Facing charges of driving under the influence can be costly and time consuming, but for a commercial driver, it can result in the loss of one's livelihood. Even getting stopped for DUI while off the clock and driving one's own personal vehicle can contribute to the loss of a commercial driver license (CDL).
Driving under the influence refers to operating a vehicle while affected by alcohol, drugs or both. This applies to both legal and illegal drugs, including prescription medication and over-the-counter drugs.
Adults age 21 and older can be charged with DUI if a breath or blood test show the amount of alcohol in the driver's blood to be .08 or higher, but for commercial drivers, the threshold is lower. They can be charged with DUI if their blood-alcohol concentration (BAC) is as low as .04. Furthermore, a driver can be found to be under the influence or affected by alcohol, drugs or a combination regardless of the concentration of alcohol in their breath or blood.
If a commercial driver is convicted of DUI while driving a private vehicle and loses his or her license, they automatically lose their commercial license. And under no circumstances, can a driver operating a commercial vehicle have any alcohol or THC in their system, according to Washington State statutes. THC, or tetrahydrocannabinol, is a compound found in cannabis preparations.
A commercial driver license can be suspended, revoked or disqualified for the following reasons:
- Conviction in court for driving a motor vehicle under the influence of alcohol or drugs.
- Entering into a deferred prosecution program (considered a DUI conviction for holders of commercial driver licenses).
- Driving a commercial motor vehicle with a blood alcohol concentration of 0.04 or more.
- Refusing to submit to a breath or blood test while driving any motor vehicle.
- Leaving the scene of an accident involving a motor vehicle.
- Using any motor vehicle in the commission of a felony.
- Driving a commercial motor vehicle with a suspended, revoked, canceled or disqualified CDL.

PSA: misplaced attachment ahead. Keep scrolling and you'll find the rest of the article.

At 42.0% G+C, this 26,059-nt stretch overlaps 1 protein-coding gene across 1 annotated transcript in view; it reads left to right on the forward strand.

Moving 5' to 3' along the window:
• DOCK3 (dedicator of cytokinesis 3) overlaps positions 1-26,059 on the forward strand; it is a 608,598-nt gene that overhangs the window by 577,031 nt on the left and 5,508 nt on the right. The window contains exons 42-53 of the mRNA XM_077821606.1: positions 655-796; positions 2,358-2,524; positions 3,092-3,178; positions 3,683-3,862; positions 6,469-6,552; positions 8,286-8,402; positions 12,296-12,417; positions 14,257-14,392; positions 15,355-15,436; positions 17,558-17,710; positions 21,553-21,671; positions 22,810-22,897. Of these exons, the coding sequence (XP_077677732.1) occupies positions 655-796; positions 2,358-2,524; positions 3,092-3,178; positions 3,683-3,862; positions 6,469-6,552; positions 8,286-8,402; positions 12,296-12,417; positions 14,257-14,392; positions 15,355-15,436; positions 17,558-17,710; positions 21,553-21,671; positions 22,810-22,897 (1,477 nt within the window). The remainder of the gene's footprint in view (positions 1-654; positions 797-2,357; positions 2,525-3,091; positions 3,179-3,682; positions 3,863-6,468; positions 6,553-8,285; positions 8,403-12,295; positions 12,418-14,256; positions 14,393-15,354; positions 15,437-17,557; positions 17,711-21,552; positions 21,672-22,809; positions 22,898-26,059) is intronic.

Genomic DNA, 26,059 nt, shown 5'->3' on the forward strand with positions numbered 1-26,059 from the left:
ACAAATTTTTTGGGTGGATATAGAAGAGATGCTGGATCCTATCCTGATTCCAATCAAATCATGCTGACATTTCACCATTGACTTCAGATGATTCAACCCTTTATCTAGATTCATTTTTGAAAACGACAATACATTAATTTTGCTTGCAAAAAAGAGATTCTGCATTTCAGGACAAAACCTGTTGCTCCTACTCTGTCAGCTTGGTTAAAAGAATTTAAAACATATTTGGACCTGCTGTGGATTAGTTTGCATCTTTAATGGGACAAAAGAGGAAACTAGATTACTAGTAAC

- Causing a fatality through the negligent operation of a commercial motor vehicle (including but not limited to vehicular homicide or assault).
- Committing two or more of the violations listed above, in separate incidents.
- Testing positive on the Department of Transportation test for drugs or alcohol.
- Driving a commercial vehicle while under an out-of-service order.
- Committing railroad-crossing violations while operating a commercial motor vehicle.
- Being reported as an imminent hazard by the Federal Motor Carrier Safety Administration.
- Committing two or more serious traffic offenses within three years, in separate incidents.
- Using any motor vehicle in the commission of a felony involving the manufacture, distribution or dispensing of a controlled substance, or possession with intent to manufacture, distribute or dispense a controlled substance.
A first incident of driving a commercial vehicle under the influence can result in a one year disqualification of a commercial driver license. The disqualification time increases to three years if the incident occurred while transporting hazardous materials. A second incident earns a driver a lifetime disqualification from driving commercial vehicles.
A commercial driver who faces the disqualification of his or her license, has the right to the best defense to protect their livelihood. If you have been arrested, call the Seattle law office of Steve Karimi at (206) 621-8777 or contact him online.